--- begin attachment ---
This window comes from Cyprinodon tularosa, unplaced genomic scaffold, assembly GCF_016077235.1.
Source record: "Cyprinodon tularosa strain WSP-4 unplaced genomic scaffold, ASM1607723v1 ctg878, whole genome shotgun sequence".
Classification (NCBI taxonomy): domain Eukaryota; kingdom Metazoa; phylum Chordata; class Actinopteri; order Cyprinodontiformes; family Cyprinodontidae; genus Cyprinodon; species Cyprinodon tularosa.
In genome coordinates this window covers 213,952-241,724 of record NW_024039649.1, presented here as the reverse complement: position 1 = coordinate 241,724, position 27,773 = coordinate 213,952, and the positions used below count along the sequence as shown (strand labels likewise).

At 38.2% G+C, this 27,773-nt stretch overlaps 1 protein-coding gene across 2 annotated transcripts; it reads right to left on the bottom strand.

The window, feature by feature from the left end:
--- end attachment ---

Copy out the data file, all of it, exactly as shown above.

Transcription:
This window comes from Cyprinodon tularosa, unplaced genomic scaffold, assembly GCF_016077235.1.
Source record: "Cyprinodon tularosa strain WSP-4 unplaced genomic scaffold, ASM1607723v1 ctg878, whole genome shotgun sequence".
Classification (NCBI taxonomy): domain Eukaryota; kingdom Metazoa; phylum Chordata; class Actinopteri; order Cyprinodontiformes; family Cyprinodontidae; genus Cyprinodon; species Cyprinodon tularosa.
In genome coordinates this window covers 213,952-241,724 of record NW_024039649.1, presented here as the reverse complement: position 1 = coordinate 241,724, position 27,773 = coordinate 213,952, and the positions used below count along the sequence as shown (strand labels likewise).

At 38.2% G+C, this 27,773-nt stretch overlaps 1 protein-coding gene across 2 annotated transcripts; it reads right to left on the bottom strand.

The window, feature by feature from the left end: